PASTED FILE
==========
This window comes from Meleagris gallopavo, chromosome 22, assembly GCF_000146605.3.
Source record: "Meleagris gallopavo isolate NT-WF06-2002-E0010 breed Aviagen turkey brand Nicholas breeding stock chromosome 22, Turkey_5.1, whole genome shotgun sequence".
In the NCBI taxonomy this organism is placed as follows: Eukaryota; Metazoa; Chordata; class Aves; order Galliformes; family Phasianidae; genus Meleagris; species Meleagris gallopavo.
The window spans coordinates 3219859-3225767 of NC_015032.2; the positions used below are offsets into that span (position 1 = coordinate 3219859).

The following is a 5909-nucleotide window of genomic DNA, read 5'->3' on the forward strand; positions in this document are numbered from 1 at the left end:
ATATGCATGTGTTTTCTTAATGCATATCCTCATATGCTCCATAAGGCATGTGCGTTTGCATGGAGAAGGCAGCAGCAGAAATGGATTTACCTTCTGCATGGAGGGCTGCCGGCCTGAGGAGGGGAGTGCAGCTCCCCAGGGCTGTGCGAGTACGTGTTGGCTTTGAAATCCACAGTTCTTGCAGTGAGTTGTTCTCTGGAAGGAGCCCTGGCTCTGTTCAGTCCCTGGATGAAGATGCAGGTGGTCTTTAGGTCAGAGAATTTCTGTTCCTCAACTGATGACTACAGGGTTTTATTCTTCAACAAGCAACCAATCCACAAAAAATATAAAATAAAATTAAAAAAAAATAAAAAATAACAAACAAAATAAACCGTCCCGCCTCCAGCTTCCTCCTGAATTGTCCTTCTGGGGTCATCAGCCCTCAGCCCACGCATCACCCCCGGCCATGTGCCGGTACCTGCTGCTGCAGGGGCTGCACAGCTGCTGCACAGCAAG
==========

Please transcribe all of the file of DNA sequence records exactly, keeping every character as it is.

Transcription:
This window comes from Meleagris gallopavo, chromosome 22, assembly GCF_000146605.3.
Source record: "Meleagris gallopavo isolate NT-WF06-2002-E0010 breed Aviagen turkey brand Nicholas breeding stock chromosome 22, Turkey_5.1, whole genome shotgun sequence".
In the NCBI taxonomy this organism is placed as follows: Eukaryota; Metazoa; Chordata; class Aves; order Galliformes; family Phasianidae; genus Meleagris; species Meleagris gallopavo.
The window spans coordinates 3219859-3225767 of NC_015032.2; the positions used below are offsets into that span (position 1 = coordinate 3219859).

The following is a 5909-nucleotide window of genomic DNA, read 5'->3' on the forward strand; positions in this document are numbered from 1 at the left end:
ATATGCATGTGTTTTCTTAATGCATATCCTCATATGCTCCATAAGGCATGTGCGTTTGCATGGAGAAGGCAGCAGCAGAAATGGATTTACCTTCTGCATGGAGGGCTGCCGGCCTGAGGAGGGGAGTGCAGCTCCCCAGGGCTGTGCGAGTACGTGTTGGCTTTGAAATCCACAGTTCTTGCAGTGAGTTGTTCTCTGGAAGGAGCCCTGGCTCTGTTCAGTCCCTGGATGAAGATGCAGGTGGTCTTTAGGTCAGAGAATTTCTGTTCCTCAACTGATGACTACAGGGTTTTATTCTTCAACAAGCAACCAATCCACAAAAAATATAAAATAAAATTAAAAAAAAATAAAAAATAACAAACAAAATAAACCGTCCCGCCTCCAGCTTCCTCCTGAATTGTCCTTCTGGGGTCATCAGCCCTCAGCCCACGCATCACCCCCGGCCATGTGCCGGTACCTGCTGCTGCAGGGGCTGCACAGCTGCTGCACAGCAAG